The leaves and bark of the twigs of Amygdalus Persica, Linné (Nat. Ord. Rosaceae). Native to Persia. Cultivated everywhere.
Common Name: Peach tree.
Principal Constituents.—The glucosid amygdalin, which in the presence of water and emulsin splits into hydrocyanic acid and other bodies. Hydrocyanic acid can be obtained from most parts of the tree.
Preparations.—1. Infusum Amygdali, Infusion of Amygdalus. Prepared by saturating the freshly scraped inner bark of the twigs (1 ounce) in cold water (16 ounces). It must not be boiled. Dose, 1 fluidrachm to 1 fluidounce.
2. Specific Medicine Amygdalus. (Made from the green young twigs and leaves.) Dose, 1 to 30 drops.
Specific Indications.—Gastric and abdominal tenderness, with irritation and congestion, and pointed tongue with reddened tip and edges and prominent papillae, nausea, and vomiting.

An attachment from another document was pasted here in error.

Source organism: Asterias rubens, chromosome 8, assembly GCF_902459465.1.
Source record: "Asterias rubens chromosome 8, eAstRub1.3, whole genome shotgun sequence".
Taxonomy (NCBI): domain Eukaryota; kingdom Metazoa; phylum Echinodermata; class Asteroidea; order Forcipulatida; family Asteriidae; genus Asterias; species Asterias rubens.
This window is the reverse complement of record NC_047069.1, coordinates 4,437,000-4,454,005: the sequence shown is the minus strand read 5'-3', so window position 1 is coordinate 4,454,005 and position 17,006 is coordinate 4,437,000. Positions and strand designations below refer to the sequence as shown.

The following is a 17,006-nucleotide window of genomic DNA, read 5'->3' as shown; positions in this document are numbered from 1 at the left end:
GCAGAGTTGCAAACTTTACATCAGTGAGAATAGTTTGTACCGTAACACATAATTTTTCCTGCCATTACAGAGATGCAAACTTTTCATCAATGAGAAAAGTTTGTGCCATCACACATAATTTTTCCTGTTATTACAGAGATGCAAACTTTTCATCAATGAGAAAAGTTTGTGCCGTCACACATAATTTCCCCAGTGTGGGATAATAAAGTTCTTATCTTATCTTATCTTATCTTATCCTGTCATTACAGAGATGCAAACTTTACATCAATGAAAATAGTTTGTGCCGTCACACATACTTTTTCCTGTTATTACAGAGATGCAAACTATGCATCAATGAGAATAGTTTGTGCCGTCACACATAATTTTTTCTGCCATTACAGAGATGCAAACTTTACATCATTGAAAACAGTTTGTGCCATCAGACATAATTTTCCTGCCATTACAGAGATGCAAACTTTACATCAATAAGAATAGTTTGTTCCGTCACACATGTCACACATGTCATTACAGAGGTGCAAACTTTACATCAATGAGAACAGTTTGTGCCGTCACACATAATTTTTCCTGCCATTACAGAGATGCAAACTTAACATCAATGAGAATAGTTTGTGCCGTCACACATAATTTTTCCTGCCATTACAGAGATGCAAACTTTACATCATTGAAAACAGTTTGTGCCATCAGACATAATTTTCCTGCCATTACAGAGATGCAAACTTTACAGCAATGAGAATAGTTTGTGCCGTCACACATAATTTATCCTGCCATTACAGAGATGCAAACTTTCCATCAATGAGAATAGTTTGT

Therapy.—Used according to indications as given above, the infusion is a reliable sedative for gastric irritation with vomiting, particularly in children, and in the irritable stomach of phthisis. Scudder valued it in the vomiting of cholera infantum. We believe the failure of many to obtain results from amygdalus in vomiting is due to the use of alcoholic preparations instead of the infusion; and the latter is of no value unless prepared daily from the fresh green inner bark and leaves. We have both succeeded and failed with it according to the cause of the gastric disturbance. It is of less value for cough than wild cherry or hydrocyanic acid. For the latter the infusion or the specific medicine may be used.
The Eclectic Materia Medica, Pharmacology and Therapeutics, 1922, was written by Harvey Wickes Felter, M.D.